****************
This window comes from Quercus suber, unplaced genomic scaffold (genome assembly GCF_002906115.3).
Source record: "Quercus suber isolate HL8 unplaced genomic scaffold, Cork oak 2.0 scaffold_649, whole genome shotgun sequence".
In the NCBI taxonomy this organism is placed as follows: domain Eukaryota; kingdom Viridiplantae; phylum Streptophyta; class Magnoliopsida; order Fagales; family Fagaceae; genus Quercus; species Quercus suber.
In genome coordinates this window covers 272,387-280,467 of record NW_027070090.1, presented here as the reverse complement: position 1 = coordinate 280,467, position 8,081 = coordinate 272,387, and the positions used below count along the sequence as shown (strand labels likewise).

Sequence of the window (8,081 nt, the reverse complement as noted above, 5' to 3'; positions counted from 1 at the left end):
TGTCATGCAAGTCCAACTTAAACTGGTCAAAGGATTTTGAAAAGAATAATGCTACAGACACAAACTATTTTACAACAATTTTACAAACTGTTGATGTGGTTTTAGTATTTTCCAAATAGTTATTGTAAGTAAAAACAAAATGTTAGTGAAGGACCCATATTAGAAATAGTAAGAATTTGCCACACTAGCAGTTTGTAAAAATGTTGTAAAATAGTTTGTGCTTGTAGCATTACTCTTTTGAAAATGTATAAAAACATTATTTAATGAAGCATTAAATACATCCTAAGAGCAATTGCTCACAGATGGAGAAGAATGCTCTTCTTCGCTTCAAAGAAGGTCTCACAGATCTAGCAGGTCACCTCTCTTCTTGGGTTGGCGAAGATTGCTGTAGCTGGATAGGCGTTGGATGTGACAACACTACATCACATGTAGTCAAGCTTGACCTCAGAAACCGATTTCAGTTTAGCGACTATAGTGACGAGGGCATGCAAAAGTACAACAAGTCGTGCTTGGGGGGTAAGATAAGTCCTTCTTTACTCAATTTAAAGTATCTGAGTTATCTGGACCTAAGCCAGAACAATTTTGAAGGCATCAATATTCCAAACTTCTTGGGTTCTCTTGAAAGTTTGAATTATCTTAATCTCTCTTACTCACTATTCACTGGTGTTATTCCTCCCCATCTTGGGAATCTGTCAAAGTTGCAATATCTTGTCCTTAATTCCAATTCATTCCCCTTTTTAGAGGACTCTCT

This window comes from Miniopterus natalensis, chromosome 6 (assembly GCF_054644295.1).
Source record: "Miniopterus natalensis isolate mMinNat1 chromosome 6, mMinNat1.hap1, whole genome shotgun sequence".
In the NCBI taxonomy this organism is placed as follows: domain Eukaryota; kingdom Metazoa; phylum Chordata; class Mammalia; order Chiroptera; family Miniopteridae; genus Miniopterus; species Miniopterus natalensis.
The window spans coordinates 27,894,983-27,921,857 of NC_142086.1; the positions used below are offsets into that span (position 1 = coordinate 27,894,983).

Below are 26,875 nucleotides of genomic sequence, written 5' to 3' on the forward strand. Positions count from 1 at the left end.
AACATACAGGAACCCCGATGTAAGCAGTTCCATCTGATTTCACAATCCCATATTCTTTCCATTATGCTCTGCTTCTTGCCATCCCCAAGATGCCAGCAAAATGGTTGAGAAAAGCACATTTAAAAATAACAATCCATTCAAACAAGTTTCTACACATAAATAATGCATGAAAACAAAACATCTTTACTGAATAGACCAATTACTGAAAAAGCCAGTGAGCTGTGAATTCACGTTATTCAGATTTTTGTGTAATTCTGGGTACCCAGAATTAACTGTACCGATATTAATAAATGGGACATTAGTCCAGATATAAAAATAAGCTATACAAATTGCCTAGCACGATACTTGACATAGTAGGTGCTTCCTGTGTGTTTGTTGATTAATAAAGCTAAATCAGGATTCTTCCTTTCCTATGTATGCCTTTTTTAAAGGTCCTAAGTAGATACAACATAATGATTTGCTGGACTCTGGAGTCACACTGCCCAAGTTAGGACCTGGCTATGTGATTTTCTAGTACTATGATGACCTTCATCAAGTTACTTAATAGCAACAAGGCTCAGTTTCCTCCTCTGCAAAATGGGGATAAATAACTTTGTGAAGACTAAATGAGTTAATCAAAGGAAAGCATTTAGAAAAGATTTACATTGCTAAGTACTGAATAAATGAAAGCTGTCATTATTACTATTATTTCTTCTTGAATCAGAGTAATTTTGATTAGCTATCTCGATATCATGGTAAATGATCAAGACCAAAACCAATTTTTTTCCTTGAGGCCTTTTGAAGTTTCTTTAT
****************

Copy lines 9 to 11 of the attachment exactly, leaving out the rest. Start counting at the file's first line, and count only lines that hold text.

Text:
In the NCBI taxonomy this organism is placed as follows: domain Eukaryota; kingdom Metazoa; phylum Chordata; class Mammalia; order Chiroptera; family Miniopteridae; genus Miniopterus; species Miniopterus natalensis.
The window spans coordinates 27,894,983-27,921,857 of NC_142086.1; the positions used below are offsets into that span (position 1 = coordinate 27,894,983).

Below are 26,875 nucleotides of genomic sequence, written 5' to 3' on the forward strand. Positions count from 1 at the left end.